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The boy was tall end handsome and... red... This boy. whom he had always thought of as his son.

STEPHAN Wentworth had not had such a good laugh for as long as he could remember. He had spent twenty arduous, triumphant years on Nereid, fifteenth planet of the star Alpha Centauri. Some star-maps actually listed the little world as Wentworth's Planet because of huge land grants given him by the natives. The people of Nereid, though extremely generous in their traits, were naturally slothful. Stephan Wentworth had driven them to their tasks. He had hounded the migrant earthmen, equally lazy. Men hated him for accumulating such wealth and prestige on another planet—but this! Doc Lezen was a card all right. It was the tallest tale he'd heard in many a Nereidan moon.

Coming naked from the germicidal mist-shower that ended the medical examination, Stephan Wentworth stood in a jet of warm drying air. He was a large man, big-boned and heavy, but even at fifty-two this red-haired giant did not display the usual flabbiness of that age. He reached in the locker for his clothing, consisting of the silvery metaline tunic, breeches of planetary white, soft gravity slippers with cushion soles. Then the humor of it overcame him. He staggered around laughing, one foot in the breeches, the other out. An incredulous look transformed the usual severity of his strong face, making him appear younger than he actually was. Exertion in this thin rarefied air sent pain stabbing into his pleural regions, made him gasp. Remembering his oxy-tank, the one he usually wore at all times, he saw it on a table.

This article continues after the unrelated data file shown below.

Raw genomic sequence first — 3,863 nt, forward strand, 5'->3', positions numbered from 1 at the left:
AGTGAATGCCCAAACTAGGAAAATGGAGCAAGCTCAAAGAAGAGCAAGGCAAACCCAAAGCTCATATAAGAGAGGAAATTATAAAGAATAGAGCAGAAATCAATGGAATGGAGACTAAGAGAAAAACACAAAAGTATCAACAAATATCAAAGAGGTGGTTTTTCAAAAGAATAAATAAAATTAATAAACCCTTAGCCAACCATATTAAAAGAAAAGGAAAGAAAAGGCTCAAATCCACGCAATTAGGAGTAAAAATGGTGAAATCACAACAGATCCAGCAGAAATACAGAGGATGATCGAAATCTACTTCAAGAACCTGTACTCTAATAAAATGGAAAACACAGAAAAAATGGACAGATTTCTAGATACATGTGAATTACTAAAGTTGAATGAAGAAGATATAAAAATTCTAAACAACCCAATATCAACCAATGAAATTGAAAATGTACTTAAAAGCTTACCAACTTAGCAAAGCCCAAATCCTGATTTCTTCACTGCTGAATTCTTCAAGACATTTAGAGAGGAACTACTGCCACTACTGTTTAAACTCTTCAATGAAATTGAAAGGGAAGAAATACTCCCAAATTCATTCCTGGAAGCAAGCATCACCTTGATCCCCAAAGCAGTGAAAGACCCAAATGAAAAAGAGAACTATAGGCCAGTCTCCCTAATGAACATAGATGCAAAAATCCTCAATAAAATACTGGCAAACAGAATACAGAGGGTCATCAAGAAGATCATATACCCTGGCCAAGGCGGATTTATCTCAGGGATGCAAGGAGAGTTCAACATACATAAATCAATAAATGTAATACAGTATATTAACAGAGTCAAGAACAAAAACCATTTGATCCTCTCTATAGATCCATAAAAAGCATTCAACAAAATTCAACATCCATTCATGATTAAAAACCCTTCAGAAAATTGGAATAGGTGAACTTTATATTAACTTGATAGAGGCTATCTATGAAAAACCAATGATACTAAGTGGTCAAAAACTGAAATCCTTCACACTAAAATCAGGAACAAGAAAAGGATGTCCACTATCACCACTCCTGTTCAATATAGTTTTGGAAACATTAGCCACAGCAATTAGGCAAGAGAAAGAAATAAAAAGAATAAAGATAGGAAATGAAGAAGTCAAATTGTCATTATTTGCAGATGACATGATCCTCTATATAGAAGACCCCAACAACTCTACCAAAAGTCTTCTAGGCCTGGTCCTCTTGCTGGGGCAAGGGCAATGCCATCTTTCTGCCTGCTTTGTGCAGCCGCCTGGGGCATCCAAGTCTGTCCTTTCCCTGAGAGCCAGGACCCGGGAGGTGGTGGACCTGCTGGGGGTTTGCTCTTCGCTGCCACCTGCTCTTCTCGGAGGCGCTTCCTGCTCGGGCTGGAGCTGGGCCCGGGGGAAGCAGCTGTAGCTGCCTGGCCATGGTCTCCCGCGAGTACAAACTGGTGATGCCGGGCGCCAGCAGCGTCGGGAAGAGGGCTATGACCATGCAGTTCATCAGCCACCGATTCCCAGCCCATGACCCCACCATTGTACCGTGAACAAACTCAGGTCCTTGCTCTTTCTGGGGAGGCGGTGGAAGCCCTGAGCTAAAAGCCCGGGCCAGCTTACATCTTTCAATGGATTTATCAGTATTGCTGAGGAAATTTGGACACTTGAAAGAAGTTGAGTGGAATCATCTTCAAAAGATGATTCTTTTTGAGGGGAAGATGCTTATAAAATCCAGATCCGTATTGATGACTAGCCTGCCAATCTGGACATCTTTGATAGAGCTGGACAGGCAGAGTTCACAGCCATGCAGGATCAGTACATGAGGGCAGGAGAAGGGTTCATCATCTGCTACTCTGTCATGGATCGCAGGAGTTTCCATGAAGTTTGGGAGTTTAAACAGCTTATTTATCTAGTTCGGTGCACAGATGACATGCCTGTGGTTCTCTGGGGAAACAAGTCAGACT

After a puzzled moment, Dr. Frank Lezen joined in the merriment. Old Frank was not huge like Stephan Wentworth. He was sixty-four. There would be a time, not long hence, when he would hang up his stethoscope forever and retire to one of the pleasure planets. Laughter racked and threatened to injure his frail body in its loose garb of sanitary white plasticloth. His thin face was crowned by tufts of white hair like quotation marks, underlined by a short but imposing beard. Now the face became a writhing morass of wrinkles as his mouth gaped open and his laughter emerged as a dry cackling.

"Sent a fleet of fifty ships to space yesterday!" Stephan Wentworth had bragged. "Every one loaded to the hilt with cargo. We loaded them in three days and two nights and four hours and five minutes. That's a record, let me tell you, even for Stephan Wentworth." No doubt of his physical fitness bothered him. lie could hardly remember the day he'd been sick.

Dr. Lezen was a company doctor, working for Wentworth Enterprises Of Space, Inc. In a way, Wentworth owned him, like everything else on the planet. The only trouble with old Dr. Lezen was his insistence, like other earthmen, for piddling around and taking his own good time. He loitered at everything he did, despite the fact that he was an excellent physician and surgeon and had attended to all of Wentworth's medical needs since first stepping foot on this world.